How important are architecture and décor to the way we perceive the world around us? How do these things impact our comfort? These questions came into sharp focus in my mind when my mother decided to update the house I grew up in. Truth be told, she never liked the shingled décor of our house, a fact I only recently learned. Fortunately or not, the opportunity to correct what she saw as a flaw in the building’s original design came when the last coat of paint refused to adhere to the house’s fifty-year-old shingles. Each time the rain fell water seeped under the paint, first bubbling then peeling the thin coating. Neither sanding nor repainting alleviated the problem. Finally, mom decided to take bold action. The house is currently being resurfaced with stucco.
There is no doubt; we live in a visual world. For most of us our eyes are the first sensory organs to take in and interpret our environment. But, what is this world like for someone without sight? How are things sighted people take for granted perceived by those without sight? Are they?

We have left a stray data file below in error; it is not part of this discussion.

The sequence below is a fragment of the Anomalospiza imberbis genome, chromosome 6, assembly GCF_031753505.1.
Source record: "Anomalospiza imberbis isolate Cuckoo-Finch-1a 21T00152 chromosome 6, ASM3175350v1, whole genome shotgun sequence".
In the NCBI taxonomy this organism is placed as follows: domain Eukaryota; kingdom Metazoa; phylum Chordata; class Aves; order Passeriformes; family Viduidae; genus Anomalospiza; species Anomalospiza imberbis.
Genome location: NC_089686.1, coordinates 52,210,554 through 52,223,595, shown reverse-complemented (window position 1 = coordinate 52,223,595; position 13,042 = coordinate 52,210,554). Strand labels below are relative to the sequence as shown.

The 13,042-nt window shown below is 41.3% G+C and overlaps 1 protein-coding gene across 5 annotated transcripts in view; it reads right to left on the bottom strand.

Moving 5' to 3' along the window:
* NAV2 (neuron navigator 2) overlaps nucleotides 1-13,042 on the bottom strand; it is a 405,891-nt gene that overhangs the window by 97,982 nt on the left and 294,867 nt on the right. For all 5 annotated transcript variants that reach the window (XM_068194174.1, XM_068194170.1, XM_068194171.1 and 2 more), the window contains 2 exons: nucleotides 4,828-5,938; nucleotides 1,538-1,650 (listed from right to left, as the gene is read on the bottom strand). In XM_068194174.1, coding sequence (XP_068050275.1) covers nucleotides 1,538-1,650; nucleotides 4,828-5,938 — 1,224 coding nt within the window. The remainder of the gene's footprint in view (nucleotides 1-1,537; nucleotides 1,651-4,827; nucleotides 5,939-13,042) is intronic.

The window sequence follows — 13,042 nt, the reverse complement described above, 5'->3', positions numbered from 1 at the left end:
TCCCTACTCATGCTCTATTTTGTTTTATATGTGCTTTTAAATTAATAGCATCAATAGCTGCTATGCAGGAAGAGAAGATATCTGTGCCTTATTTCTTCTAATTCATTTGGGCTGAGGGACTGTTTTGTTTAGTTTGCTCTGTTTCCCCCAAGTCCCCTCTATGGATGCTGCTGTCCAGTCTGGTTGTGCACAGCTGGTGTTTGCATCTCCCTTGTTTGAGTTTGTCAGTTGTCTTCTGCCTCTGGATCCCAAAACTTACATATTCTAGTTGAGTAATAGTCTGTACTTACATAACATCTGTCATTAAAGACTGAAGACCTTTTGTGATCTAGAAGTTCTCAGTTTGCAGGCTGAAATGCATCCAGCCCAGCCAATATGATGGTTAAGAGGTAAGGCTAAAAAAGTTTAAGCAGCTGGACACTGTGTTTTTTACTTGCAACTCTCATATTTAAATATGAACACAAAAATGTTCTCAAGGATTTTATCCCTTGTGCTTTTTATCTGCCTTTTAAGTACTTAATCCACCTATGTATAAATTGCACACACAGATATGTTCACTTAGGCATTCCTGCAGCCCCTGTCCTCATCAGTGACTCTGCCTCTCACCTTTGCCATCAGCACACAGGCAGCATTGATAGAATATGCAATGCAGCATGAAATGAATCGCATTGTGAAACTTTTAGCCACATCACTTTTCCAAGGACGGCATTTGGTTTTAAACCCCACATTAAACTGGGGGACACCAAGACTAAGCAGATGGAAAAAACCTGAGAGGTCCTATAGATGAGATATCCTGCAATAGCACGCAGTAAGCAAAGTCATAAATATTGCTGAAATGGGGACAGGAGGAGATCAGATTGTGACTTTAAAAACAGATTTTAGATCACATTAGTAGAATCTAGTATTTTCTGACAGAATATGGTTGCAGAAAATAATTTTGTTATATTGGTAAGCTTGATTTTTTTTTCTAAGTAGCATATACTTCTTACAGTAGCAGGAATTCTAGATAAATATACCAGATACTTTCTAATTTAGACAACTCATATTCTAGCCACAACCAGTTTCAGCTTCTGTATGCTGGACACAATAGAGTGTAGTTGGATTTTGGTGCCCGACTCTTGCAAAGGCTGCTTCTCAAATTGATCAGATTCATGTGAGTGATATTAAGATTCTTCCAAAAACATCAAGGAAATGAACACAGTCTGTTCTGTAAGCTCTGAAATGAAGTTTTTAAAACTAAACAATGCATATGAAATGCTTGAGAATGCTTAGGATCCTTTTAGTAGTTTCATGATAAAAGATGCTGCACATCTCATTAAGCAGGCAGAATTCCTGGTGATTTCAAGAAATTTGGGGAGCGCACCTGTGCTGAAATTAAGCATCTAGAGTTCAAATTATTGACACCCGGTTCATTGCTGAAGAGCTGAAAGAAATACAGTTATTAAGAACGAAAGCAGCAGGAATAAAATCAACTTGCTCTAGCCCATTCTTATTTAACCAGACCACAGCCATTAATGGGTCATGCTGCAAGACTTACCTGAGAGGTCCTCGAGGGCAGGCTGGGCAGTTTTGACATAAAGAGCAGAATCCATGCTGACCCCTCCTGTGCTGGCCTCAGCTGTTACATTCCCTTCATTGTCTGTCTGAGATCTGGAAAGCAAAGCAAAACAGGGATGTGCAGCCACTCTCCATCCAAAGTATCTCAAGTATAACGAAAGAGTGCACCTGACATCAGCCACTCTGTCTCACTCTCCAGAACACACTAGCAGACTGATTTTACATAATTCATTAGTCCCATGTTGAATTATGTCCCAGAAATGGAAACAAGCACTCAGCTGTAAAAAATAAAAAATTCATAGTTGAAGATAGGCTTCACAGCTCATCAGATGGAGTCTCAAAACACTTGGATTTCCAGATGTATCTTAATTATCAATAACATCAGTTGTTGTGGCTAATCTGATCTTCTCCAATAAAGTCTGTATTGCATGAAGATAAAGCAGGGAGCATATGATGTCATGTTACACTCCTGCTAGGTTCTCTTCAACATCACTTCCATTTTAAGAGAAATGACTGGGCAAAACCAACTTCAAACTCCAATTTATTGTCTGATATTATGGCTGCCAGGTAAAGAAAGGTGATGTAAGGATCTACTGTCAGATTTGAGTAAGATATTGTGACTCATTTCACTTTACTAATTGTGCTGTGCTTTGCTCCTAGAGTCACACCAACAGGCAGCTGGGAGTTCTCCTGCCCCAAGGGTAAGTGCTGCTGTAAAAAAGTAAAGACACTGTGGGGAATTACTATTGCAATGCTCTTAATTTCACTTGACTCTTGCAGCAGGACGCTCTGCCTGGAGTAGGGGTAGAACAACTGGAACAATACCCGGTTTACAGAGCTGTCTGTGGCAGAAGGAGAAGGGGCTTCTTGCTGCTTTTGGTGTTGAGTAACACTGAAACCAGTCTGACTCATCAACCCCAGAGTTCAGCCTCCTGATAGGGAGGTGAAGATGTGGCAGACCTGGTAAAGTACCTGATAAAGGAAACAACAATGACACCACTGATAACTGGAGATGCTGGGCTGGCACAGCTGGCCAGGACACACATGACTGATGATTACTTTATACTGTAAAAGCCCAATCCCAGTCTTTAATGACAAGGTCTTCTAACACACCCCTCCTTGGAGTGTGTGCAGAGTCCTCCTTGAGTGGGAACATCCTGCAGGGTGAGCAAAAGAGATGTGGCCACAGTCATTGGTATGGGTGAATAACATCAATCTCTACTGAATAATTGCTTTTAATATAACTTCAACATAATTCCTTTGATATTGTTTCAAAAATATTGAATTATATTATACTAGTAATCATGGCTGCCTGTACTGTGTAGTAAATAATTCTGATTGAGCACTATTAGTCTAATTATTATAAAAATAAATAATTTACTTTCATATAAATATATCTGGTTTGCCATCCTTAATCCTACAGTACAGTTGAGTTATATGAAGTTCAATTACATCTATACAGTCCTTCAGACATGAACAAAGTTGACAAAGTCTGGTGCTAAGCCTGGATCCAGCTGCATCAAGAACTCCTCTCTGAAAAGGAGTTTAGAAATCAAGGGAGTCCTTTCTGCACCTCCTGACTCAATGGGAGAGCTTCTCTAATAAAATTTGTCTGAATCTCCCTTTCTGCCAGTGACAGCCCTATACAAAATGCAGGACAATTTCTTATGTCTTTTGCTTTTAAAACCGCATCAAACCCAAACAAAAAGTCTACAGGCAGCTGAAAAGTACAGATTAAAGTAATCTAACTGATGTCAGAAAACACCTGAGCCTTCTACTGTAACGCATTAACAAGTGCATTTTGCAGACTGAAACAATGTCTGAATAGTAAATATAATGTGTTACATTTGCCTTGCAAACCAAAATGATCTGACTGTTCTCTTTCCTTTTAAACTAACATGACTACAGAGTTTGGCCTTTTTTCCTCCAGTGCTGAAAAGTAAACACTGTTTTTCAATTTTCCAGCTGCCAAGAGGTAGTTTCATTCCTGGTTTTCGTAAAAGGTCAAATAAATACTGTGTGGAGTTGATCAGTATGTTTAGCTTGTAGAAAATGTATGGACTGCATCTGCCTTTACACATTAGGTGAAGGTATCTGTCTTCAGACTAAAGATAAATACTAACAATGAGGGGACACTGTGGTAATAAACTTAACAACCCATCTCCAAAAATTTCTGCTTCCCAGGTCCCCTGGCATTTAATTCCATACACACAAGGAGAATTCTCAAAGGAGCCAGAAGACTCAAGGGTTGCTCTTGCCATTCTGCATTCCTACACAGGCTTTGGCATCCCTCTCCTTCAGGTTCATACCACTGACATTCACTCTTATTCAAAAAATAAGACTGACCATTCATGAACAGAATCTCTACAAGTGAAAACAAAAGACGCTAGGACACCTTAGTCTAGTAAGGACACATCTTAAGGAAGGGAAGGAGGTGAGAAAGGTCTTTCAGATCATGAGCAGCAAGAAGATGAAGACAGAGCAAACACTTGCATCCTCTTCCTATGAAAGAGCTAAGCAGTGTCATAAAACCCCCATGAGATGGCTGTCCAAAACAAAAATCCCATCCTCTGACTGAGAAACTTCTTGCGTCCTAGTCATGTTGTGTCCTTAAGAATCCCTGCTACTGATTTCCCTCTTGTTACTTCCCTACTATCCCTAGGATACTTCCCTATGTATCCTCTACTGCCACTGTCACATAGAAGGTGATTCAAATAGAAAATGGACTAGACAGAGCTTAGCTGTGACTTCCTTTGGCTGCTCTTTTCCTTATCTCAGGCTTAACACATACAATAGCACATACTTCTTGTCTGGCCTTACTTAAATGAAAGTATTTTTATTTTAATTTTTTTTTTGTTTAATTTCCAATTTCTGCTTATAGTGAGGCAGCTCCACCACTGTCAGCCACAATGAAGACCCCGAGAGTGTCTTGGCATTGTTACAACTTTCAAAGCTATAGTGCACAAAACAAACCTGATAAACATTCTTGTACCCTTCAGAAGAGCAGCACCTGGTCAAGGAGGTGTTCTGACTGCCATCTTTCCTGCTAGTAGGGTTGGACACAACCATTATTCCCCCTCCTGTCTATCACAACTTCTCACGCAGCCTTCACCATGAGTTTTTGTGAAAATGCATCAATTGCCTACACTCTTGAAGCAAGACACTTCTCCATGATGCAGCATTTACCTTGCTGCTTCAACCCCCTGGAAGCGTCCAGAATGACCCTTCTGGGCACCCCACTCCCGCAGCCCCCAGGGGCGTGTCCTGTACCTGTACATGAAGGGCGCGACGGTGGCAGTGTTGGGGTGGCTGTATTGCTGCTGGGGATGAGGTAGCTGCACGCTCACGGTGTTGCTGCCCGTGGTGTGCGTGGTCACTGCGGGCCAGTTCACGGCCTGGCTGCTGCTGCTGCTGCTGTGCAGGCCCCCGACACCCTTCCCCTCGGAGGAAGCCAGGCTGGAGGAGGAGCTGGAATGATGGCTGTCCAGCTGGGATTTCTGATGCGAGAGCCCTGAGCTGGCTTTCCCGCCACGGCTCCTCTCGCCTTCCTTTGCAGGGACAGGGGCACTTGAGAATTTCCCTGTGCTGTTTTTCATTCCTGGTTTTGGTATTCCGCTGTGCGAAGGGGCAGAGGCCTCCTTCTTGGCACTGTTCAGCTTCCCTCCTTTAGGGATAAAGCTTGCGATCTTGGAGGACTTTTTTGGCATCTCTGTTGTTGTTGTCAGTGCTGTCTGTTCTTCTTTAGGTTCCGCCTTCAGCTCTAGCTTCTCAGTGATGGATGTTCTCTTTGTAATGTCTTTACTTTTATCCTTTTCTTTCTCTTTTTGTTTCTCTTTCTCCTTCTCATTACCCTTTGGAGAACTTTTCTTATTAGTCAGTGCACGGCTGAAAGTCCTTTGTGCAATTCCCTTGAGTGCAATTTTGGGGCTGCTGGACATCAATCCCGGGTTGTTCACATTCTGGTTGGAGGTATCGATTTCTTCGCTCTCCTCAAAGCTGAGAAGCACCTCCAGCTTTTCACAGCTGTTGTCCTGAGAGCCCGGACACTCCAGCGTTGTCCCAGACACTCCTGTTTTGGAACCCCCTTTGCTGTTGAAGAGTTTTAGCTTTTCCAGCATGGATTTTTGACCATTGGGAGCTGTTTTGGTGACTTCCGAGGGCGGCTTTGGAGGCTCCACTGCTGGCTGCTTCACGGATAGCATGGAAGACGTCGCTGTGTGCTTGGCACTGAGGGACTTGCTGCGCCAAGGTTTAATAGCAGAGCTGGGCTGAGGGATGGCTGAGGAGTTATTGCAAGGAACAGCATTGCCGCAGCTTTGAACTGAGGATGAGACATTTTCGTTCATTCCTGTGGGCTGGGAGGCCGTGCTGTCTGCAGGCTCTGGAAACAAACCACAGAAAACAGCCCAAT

In my Blind Traveler mystery series (Blind Traveler Down a Dark River and Blind Traveler’s Blues) the protagonist, Douglas Abledan, is a blind man who was born sighted. Before losing his vision, Douglas developed an appreciation for art and architecture. I wanted him to keep those interests in his newly darkened world, but I had to figure out how to do that.
I studied the other senses people make use of: touch, smell, taste, and hearing. I decided to show my readers that a widely held belief, that remaining senses become stronger when one sense is lost, is a myth. To do this, Douglas had to learn to pay closer attention to his remaining senses. So, in order to acquaint himself with his environment and learn about the architecture and décor around him, Douglas uses his hands. He pays attention to what his fingers tell him. He feels the textures of artworks and buildings. He reacts to the temperatures various materials relay to his fingertips. So, if Douglas were visiting my house he would pay close attention to the materials used to construct the building. He would feel the roughness of the stucco. His fingers would perceive every curve, nook and cranny of each architectural feature.